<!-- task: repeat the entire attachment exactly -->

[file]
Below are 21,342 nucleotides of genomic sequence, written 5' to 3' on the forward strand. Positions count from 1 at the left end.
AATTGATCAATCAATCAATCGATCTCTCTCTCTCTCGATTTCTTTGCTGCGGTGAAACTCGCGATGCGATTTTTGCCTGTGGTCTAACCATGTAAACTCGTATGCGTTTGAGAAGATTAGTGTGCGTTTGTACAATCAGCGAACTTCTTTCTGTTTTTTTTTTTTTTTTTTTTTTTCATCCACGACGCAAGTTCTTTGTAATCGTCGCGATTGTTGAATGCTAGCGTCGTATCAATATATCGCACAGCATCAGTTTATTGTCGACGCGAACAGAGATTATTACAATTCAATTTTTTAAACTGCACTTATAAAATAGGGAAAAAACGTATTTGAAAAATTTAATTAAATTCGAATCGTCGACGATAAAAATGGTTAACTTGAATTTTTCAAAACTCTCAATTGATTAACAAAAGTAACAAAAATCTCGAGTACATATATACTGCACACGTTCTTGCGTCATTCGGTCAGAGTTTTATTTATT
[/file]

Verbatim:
Below are 21,342 nucleotides of genomic sequence, written 5' to 3' on the forward strand. Positions count from 1 at the left end.
AATTGATCAATCAATCAATCGATCTCTCTCTCTCTCGATTTCTTTGCTGCGGTGAAACTCGCGATGCGATTTTTGCCTGTGGTCTAACCATGTAAACTCGTATGCGTTTGAGAAGATTAGTGTGCGTTTGTACAATCAGCGAACTTCTTTCTGTTTTTTTTTTTTTTTTTTTTTTTCATCCACGACGCAAGTTCTTTGTAATCGTCGCGATTGTTGAATGCTAGCGTCGTATCAATATATCGCACAGCATCAGTTTATTGTCGACGCGAACAGAGATTATTACAATTCAATTTTTTAAACTGCACTTATAAAATAGGGAAAAAACGTATTTGAAAAATTTAATTAAATTCGAATCGTCGACGATAAAAATGGTTAACTTGAATTTTTCAAAACTCTCAATTGATTAACAAAAGTAACAAAAATCTCGAGTACATATATACTGCACACGTTCTTGCGTCATTCGGTCAGAGTTTTATTTATT